How California’s regulations impact fleet management nationwide

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Welcome to California: home of beaches, mountains, deserts, and of course Regulations, Reporting, and Requirements. Oh my! 

As folks were ringing in the New Year, many California fleets were also wringing their hands as they juggled multiple reporting requirements for several new fleet rules in the state. And these regulations are not only for those vehicles domiciled in California. Regulations have expanded to encompass vehicles that may occasionally roll through the state, with requirements for owners, operators, brokers and hiring entities.

Fleet operators may also need to enter the same vehicle into multiple reporting systems if the vehicle is diesel, natural gas, and/or equipped with a reefer.

The responsibilities for fleet management, even for fleets without California sites, are growing rapidly with the introduction of multiple new regulations created by the California Air Resources Board (CARB). Fleets of all sizes likely feel overwhelmed by how these cascading requirements impact their operations.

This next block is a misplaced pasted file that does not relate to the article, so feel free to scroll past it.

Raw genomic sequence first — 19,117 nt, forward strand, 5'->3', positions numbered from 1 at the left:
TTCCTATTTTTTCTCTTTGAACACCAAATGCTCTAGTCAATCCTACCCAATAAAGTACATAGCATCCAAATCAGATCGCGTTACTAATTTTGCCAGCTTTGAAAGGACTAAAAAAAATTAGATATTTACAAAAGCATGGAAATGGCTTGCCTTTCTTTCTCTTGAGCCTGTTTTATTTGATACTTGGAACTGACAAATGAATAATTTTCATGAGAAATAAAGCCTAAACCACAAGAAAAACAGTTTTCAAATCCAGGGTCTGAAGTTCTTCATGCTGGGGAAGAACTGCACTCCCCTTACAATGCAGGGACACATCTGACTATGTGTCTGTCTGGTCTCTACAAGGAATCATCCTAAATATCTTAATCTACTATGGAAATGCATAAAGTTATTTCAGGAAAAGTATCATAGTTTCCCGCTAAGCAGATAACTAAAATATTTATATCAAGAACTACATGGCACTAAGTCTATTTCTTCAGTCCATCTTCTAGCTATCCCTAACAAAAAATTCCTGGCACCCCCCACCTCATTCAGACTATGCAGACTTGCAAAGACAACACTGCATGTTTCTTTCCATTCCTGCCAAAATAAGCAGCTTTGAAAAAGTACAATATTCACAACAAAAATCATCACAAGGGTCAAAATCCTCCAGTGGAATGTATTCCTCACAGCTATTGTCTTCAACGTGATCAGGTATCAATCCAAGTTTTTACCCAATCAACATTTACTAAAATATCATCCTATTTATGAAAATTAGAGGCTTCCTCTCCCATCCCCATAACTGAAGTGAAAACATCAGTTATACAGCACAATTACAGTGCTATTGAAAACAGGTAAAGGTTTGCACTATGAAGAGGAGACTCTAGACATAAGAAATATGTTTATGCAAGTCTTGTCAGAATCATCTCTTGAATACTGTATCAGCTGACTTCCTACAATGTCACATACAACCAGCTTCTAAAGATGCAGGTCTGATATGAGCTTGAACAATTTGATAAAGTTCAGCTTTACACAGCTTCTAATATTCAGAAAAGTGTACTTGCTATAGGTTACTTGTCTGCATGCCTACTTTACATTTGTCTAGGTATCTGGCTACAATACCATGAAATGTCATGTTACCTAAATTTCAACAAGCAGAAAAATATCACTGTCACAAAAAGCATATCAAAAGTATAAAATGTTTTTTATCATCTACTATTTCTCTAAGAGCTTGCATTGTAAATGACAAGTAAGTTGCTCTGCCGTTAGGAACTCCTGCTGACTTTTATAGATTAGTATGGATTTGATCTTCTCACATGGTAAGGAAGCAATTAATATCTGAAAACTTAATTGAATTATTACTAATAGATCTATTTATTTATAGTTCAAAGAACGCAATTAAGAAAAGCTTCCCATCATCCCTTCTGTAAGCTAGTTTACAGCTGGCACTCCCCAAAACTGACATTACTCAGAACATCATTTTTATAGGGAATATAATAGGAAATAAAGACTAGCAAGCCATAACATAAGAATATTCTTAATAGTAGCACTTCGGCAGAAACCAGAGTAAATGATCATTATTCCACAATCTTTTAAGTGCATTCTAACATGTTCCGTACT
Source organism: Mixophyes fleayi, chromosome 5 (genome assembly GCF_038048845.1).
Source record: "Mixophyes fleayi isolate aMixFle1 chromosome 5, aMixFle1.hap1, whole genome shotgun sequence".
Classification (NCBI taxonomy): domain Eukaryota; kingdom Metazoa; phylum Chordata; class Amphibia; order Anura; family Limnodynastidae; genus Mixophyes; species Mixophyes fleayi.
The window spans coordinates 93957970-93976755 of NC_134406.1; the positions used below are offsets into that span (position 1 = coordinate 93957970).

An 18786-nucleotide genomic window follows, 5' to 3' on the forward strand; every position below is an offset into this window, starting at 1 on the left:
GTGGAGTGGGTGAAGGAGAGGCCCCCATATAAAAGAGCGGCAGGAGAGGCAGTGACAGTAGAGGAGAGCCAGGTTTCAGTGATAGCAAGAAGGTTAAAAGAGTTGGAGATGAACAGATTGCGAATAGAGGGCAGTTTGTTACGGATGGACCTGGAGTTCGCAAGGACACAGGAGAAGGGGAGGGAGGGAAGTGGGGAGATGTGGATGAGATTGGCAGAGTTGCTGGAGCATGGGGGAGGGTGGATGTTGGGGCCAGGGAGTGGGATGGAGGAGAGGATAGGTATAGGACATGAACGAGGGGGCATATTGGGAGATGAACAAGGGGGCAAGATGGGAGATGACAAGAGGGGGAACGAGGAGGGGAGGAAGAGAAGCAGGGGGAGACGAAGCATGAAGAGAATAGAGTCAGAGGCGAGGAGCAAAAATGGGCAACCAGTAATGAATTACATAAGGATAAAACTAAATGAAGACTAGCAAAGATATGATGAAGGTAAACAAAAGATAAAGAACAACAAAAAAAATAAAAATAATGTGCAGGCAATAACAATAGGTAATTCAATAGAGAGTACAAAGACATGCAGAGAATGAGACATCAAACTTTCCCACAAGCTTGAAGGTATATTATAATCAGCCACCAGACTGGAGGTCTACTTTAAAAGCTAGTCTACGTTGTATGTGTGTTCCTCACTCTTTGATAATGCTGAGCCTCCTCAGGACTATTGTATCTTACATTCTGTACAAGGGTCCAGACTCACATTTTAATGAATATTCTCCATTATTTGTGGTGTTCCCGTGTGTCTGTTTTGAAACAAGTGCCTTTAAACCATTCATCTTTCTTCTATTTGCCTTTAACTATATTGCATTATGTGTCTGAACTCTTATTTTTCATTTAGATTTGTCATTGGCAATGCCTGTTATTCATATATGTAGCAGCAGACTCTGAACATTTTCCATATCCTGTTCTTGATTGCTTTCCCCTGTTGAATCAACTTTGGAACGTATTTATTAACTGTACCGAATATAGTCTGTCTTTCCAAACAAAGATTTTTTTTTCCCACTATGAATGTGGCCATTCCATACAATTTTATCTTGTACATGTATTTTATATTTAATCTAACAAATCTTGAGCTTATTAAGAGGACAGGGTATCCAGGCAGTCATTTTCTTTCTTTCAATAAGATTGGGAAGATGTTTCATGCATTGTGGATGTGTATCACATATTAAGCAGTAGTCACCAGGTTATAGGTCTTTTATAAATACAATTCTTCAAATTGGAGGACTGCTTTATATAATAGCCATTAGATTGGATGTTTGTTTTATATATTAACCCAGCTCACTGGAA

Here is a rundown of how these regulations can impact vehicle replacements and purchases, vehicle maintenance, reporting, and opportunities for funding.  

Replacing your vehicles

CARB’s landmark Advanced Clean Fleets (ACF) Regulation became law in October 2023 and sets requirements to transition to zero emission vehicles (ZEVs) over the next two decades for drayage vehicles, State and Local Government Agency (SLGA) fleets, and High Priority and Federal (HPF) fleets. This historic new regulation’s impact started with reporting and procurement requirements for some fleets on Dec. 31, 2023. 

Under ACF, all existing “legacy” diesel and natural gas drayage vehicles had to be registered in CARB’s reporting system before the end of 2023 to continue operation in California ports and intermodal railyards. As of Jan. 1, 2024, zero-emission vehicles (ZEVs) are the only vehicles allowed to be added into California drayage operations. HPF fleets can either phase-in ZEVs following CARB’s percentage-of-fleet targets, or commit to 100% ZEV additions into California as of Jan. 1, 2024 as they phase out existing assets. HPF includes most of the truckload (TL), less than TL (LTL), last-mile delivery (LMD), general logistics companies, and federal fleets operating in California. SLGA fleets must ensure that at least 50% of their vehicle purchase orders are ZEVs for calendar years 2024-2026, then exclusively ZEVs starting in 2027, or, alternatively, opt into the HPF phase-in percentage schedule.